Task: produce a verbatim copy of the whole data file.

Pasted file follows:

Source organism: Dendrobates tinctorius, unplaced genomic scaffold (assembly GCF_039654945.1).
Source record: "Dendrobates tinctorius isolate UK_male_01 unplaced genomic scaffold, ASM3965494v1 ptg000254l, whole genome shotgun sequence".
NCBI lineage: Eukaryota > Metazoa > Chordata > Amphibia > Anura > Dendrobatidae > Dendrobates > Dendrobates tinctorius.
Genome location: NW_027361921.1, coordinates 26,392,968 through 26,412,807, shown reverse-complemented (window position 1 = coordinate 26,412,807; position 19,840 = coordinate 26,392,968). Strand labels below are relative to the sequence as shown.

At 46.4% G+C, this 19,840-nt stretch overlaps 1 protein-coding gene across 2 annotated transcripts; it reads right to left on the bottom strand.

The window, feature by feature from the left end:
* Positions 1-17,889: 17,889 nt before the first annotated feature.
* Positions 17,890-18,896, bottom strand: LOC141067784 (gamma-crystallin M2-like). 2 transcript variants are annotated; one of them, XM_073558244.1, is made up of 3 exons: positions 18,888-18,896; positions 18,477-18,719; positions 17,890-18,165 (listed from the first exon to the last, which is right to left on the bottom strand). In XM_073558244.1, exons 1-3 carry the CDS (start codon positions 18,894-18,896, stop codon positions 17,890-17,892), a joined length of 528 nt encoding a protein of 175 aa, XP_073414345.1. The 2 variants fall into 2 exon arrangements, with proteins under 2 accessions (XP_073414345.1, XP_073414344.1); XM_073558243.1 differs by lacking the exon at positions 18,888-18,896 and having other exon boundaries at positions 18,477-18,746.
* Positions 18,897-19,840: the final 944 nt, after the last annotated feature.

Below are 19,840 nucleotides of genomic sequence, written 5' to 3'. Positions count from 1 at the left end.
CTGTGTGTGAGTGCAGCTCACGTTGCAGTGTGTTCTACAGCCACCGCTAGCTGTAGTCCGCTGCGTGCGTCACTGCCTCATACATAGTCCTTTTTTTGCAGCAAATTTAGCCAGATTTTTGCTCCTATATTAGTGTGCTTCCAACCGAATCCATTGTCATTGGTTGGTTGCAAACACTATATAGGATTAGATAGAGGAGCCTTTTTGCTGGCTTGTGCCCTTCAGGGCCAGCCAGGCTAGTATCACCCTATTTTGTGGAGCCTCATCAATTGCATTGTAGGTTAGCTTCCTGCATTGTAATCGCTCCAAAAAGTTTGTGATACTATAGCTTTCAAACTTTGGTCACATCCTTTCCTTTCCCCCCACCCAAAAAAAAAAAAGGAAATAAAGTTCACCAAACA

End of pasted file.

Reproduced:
Source organism: Dendrobates tinctorius, unplaced genomic scaffold (assembly GCF_039654945.1).
Source record: "Dendrobates tinctorius isolate UK_male_01 unplaced genomic scaffold, ASM3965494v1 ptg000254l, whole genome shotgun sequence".
NCBI lineage: Eukaryota > Metazoa > Chordata > Amphibia > Anura > Dendrobatidae > Dendrobates > Dendrobates tinctorius.
Genome location: NW_027361921.1, coordinates 26,392,968 through 26,412,807, shown reverse-complemented (window position 1 = coordinate 26,412,807; position 19,840 = coordinate 26,392,968). Strand labels below are relative to the sequence as shown.

At 46.4% G+C, this 19,840-nt stretch overlaps 1 protein-coding gene across 2 annotated transcripts; it reads right to left on the bottom strand.

The window, feature by feature from the left end:
* Positions 1-17,889: 17,889 nt before the first annotated feature.
* Positions 17,890-18,896, bottom strand: LOC141067784 (gamma-crystallin M2-like). 2 transcript variants are annotated; one of them, XM_073558244.1, is made up of 3 exons: positions 18,888-18,896; positions 18,477-18,719; positions 17,890-18,165 (listed from the first exon to the last, which is right to left on the bottom strand). In XM_073558244.1, exons 1-3 carry the CDS (start codon positions 18,894-18,896, stop codon positions 17,890-17,892), a joined length of 528 nt encoding a protein of 175 aa, XP_073414345.1. The 2 variants fall into 2 exon arrangements, with proteins under 2 accessions (XP_073414345.1, XP_073414344.1); XM_073558243.1 differs by lacking the exon at positions 18,888-18,896 and having other exon boundaries at positions 18,477-18,746.
* Positions 18,897-19,840: the final 944 nt, after the last annotated feature.

Below are 19,840 nucleotides of genomic sequence, written 5' to 3'. Positions count from 1 at the left end.
CTGTGTGTGAGTGCAGCTCACGTTGCAGTGTGTTCTACAGCCACCGCTAGCTGTAGTCCGCTGCGTGCGTCACTGCCTCATACATAGTCCTTTTTTTGCAGCAAATTTAGCCAGATTTTTGCTCCTATATTAGTGTGCTTCCAACCGAATCCATTGTCATTGGTTGGTTGCAAACACTATATAGGATTAGATAGAGGAGCCTTTTTGCTGGCTTGTGCCCTTCAGGGCCAGCCAGGCTAGTATCACCCTATTTTGTGGAGCCTCATCAATTGCATTGTAGGTTAGCTTCCTGCATTGTAATCGCTCCAAAAAGTTTGTGATACTATAGCTTTCAAACTTTGGTCACATCCTTTCCTTTCCCCCCACCCAAAAAAAAAAAAGGAAATAAAGTTCACCAAACA